Saturday, June 18, 2011

A Princess's Plea

Last Wednesday, I saw a real, live princess. Her Royal Highness Princess Haya Al Hussein of Dubai came to the Baker Institute here at Rice University to speak on "The Politics of Hunger," as part of her larger efforts, through her non-profit Tkiyet Um Ali, to end world hunger.

The talk began at 6pm. As I approached the Institute I saw a number of black sedans parked in front, and men in impeccable suits. In the lobby sat a pretty, smiling receptionist, checking the roster for names (the day before I had to fill out a detailed online RSVP form and register as a Rice student to get in). A police officer was watching from the corner as she checked me in.

I walked inside, with my jeans and T-shirt (covered in chalk from class), and immediately felt out of place. Most of the attendees were clearly important people; donors, public officials, distinguished members of the community. They were dressed up, had white hair, and clearly knew each other. It was a group as close to aristocracy as we get in America.

We were kept waiting a little bit. In the meantime I flipped through the program, and people-watched the aristocrats, who were greeting each other with the familiarity and affection of fellow parishioners. Every now and then I would hear the loud tak-tak of high heels as someone from the Institute went in the back to check on something. After a while, people started trickling from the back; at first a couple men in suits, then some women, who would later walk back to check on something; they would return; some more important-looking people; and then finally, the princess herself, surrounded by a whole delegation of people, including the former Secretary of State James Baker, with whom she was finishing up a conversation. As I watched this scene, it struck me how the extended wait and the scurrying back and forth of the Baker Institute staff represented an integral part of the very spectacle of power and status that we were there to see. By the time the princess did come out, I already felt distant from her, blocked by layers upon layers of guards, staffers, and officials who guarded her access; a common man, glimpsing a world to which I wasn't privy. An aura befitting a princess, I guess.

Her Royal Highness shook hands with some people sitting in the front row, and then took her seat.

Mr. Baker introduced the princess. He spoke fondly of the work he did with her father, the King of Jordan, and the honor of having her to visit. He gave the air of a man proud to see his friend's daughter all grown up.

Then Princess Haya took the podium. She was just as I imagined a princess should be. She had a British accent (being educated at Oxford), and spoke only as loud as she needed to be heard, lending her voice an ethereal and other-wordly quality. If it weren't for the Bose speakers, I would have to strain my ears to hear her:

The main theme of her talk was that America needed to take moral leadership in the fight against world hunger. Global hunger "has to become a priority," she said. Without food security, "there can be no political security, and no peace."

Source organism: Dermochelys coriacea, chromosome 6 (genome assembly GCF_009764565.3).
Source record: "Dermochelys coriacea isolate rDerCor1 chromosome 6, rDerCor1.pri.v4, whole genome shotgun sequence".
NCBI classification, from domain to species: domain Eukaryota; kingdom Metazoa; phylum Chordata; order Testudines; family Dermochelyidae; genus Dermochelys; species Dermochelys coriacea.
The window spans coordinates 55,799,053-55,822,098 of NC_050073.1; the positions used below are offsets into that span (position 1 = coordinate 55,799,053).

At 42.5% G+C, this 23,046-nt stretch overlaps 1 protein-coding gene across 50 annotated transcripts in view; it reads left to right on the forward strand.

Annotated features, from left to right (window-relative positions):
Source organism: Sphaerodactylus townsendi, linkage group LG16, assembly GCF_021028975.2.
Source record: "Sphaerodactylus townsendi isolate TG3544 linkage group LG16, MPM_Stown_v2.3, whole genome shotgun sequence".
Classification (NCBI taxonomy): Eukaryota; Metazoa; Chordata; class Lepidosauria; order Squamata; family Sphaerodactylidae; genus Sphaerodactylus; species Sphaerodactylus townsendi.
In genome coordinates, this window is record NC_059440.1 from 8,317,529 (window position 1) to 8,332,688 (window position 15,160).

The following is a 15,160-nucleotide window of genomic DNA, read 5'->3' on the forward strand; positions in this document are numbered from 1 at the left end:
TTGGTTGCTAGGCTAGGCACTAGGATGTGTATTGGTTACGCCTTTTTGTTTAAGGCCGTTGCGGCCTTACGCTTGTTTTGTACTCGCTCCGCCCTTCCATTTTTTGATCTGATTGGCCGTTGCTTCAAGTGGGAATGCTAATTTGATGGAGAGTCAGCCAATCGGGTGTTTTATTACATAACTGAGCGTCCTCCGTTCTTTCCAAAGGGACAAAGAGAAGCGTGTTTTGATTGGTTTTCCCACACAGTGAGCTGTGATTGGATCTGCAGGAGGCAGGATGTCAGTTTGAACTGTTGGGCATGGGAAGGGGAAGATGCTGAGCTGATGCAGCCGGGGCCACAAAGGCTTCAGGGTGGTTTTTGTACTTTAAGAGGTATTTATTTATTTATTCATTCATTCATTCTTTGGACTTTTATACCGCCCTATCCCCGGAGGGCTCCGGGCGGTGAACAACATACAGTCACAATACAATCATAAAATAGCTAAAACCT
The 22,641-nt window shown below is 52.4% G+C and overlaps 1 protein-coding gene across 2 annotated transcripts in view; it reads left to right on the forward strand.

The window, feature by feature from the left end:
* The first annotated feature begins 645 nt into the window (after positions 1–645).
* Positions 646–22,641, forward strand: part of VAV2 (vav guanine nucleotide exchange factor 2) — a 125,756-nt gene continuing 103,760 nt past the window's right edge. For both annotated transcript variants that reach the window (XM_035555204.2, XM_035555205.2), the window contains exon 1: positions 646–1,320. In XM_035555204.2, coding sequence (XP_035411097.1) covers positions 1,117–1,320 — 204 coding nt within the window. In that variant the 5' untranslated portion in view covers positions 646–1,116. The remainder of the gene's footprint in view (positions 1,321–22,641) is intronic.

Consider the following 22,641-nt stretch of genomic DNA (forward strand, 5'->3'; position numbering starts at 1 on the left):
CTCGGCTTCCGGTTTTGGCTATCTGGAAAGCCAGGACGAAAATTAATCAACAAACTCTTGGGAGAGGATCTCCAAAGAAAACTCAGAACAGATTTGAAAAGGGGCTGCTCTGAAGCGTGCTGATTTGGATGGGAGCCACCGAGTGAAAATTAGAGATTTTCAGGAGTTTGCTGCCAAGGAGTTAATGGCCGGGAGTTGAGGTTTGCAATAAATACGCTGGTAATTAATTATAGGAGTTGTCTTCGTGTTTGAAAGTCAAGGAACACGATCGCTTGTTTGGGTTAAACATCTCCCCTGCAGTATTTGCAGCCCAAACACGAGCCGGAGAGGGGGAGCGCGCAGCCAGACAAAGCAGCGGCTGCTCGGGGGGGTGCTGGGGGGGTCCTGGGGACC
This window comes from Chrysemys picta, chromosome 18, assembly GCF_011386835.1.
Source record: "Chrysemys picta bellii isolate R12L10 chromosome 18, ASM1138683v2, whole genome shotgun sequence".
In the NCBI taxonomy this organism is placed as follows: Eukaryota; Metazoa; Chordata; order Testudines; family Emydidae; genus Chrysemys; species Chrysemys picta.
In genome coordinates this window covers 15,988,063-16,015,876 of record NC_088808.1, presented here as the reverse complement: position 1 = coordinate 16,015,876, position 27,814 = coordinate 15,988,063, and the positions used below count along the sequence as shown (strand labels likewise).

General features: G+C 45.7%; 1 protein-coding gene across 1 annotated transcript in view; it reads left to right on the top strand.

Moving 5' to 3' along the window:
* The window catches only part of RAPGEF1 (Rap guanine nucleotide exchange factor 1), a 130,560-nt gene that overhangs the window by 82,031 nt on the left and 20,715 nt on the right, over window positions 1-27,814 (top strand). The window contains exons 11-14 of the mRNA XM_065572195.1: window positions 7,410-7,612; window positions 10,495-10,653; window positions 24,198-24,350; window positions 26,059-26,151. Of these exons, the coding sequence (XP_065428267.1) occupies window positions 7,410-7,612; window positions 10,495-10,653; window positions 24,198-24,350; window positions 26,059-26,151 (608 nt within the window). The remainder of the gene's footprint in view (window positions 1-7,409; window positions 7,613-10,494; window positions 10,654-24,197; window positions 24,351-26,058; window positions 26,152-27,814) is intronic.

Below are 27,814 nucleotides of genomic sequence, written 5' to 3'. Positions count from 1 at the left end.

What most struck me about her talk was the latent frustration that bubbled behind her serene front. She admitted to feeling powerless at times, despite her high station; and she explained her annoyance for endless rounds of policy debates, which she saw as an excuse for not meeting our responsibilities. Most of all, she couldn't understand why policymakers weren't sincere about fighting global hunger. Why do countries spend so much on weapons and so little on aid? Why do we permit hunger to continue? Where is the outrage?

This plea was so earnest and sincere that I felt guilty for also thinking it was futile. There is, I think, a natural progression of thought when one works for moral causes like this: first comes outrage, and zeal, and disbelief; but eventually, sometimes soon but often much later, there settles in a kind of serenity that comes with wisdom and understanding. Yes, fight on for the causes that are important, but there are reasons for why things happen. (In this particular case, I would say, Princess, that it is possible for all the people in the world to have good intentions and still find ourselves in miserable situations.)

But I know well enough not to become cynical. Exhorting important people to spend more money on food aid may not be the most effective way of ending world hunger, but God knows the world could always use more of the princess's sincerity.


  1. There was a lot of discussion on this at the Clinton Global Initiative conference, and ultimately, I have to agree with you. Large scale discussions like this were the ones that sounded the most vague and hard to execute. Actually, a lot of the proposals at the conference that sounded too simple to work had turned out to be the most effective. It was amazing really to see some of the totally grassroots movements that had had such an impact. But, as you said, her sincerity was really nice to hear.

  2. It is a hard issue to care about. The book I just read reminded me that individual efforts can actually lead to real change, though, so even though preaching to the choir is frustrating, if it leads to a couple individuals making the world a fraction better, it's probably worth it. That's why I took the 1% pledge.